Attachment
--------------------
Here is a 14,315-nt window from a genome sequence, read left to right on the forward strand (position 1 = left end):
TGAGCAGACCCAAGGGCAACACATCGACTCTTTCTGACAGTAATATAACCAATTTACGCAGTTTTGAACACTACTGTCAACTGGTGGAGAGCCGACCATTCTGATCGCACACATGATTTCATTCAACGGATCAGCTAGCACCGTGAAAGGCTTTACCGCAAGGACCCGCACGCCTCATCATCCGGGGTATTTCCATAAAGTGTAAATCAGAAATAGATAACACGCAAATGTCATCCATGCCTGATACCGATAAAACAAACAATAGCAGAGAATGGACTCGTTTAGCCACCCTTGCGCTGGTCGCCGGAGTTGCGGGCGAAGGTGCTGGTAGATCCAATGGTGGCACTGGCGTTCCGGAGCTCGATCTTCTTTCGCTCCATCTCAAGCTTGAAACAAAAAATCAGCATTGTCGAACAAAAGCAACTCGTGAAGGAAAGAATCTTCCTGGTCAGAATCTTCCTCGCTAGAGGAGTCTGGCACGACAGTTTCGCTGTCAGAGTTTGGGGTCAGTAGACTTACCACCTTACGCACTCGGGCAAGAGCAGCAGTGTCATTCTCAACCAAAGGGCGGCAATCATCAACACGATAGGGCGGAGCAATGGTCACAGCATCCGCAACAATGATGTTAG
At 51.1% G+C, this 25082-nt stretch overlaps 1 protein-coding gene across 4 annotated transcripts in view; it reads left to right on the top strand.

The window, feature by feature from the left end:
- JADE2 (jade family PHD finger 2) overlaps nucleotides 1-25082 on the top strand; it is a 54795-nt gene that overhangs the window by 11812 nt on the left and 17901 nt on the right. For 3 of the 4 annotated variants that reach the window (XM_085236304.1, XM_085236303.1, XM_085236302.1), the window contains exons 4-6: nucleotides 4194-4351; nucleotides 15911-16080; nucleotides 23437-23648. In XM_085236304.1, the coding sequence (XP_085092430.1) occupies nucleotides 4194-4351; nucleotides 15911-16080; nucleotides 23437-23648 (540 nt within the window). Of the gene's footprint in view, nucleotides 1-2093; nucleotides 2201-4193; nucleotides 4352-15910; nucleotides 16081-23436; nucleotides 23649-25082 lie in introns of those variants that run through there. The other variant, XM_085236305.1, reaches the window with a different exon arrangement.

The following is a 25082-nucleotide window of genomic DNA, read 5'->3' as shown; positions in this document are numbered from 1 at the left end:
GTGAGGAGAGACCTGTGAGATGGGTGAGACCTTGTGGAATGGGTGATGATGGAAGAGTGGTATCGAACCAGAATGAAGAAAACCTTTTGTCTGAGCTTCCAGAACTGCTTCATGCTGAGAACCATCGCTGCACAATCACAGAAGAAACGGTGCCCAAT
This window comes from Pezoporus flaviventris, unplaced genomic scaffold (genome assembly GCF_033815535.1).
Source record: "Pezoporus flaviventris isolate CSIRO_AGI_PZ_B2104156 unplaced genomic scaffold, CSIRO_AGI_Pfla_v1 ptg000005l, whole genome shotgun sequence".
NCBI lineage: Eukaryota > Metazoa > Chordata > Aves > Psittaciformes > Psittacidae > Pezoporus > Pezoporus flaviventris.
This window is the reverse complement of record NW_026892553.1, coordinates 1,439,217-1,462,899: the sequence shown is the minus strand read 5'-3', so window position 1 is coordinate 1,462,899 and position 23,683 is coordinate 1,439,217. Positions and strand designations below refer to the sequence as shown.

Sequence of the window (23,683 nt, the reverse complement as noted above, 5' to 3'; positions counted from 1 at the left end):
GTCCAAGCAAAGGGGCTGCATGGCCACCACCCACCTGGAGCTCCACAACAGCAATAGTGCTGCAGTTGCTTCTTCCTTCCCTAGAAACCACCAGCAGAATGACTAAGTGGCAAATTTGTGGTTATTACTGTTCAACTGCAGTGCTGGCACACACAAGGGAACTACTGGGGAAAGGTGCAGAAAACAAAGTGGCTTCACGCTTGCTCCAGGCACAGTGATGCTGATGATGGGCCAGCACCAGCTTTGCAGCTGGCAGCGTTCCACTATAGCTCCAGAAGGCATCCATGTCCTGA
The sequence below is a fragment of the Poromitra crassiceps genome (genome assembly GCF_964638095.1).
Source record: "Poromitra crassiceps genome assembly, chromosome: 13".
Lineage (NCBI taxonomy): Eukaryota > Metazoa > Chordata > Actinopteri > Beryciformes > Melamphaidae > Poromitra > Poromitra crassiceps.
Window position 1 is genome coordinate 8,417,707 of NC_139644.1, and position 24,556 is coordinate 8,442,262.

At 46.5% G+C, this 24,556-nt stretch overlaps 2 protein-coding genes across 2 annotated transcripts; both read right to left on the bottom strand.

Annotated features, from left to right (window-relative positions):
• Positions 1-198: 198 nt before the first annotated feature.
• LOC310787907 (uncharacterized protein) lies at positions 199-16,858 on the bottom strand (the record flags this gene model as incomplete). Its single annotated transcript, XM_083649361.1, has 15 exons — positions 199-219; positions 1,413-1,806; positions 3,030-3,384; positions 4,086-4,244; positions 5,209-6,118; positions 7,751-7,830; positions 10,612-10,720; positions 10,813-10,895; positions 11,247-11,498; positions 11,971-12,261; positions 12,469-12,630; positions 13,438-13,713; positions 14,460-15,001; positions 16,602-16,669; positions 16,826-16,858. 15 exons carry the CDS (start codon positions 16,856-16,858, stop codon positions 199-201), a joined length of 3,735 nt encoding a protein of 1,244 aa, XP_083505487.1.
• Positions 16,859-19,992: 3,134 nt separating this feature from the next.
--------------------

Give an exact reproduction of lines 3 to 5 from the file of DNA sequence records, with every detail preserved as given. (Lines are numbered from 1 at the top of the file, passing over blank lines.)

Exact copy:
At 51.1% G+C, this 25082-nt stretch overlaps 1 protein-coding gene across 4 annotated transcripts in view; it reads left to right on the top strand.

The window, feature by feature from the left end:
- JADE2 (jade family PHD finger 2) overlaps nucleotides 1-25082 on the top strand; it is a 54795-nt gene that overhangs the window by 11812 nt on the left and 17901 nt on the right. For 3 of the 4 annotated variants that reach the window (XM_085236304.1, XM_085236303.1, XM_085236302.1), the window contains exons 4-6: nucleotides 4194-4351; nucleotides 15911-16080; nucleotides 23437-23648. In XM_085236304.1, the coding sequence (XP_085092430.1) occupies nucleotides 4194-4351; nucleotides 15911-16080; nucleotides 23437-23648 (540 nt within the window). Of the gene's footprint in view, nucleotides 1-2093; nucleotides 2201-4193; nucleotides 4352-15910; nucleotides 16081-23436; nucleotides 23649-25082 lie in introns of those variants that run through there. The other variant, XM_085236305.1, reaches the window with a different exon arrangement.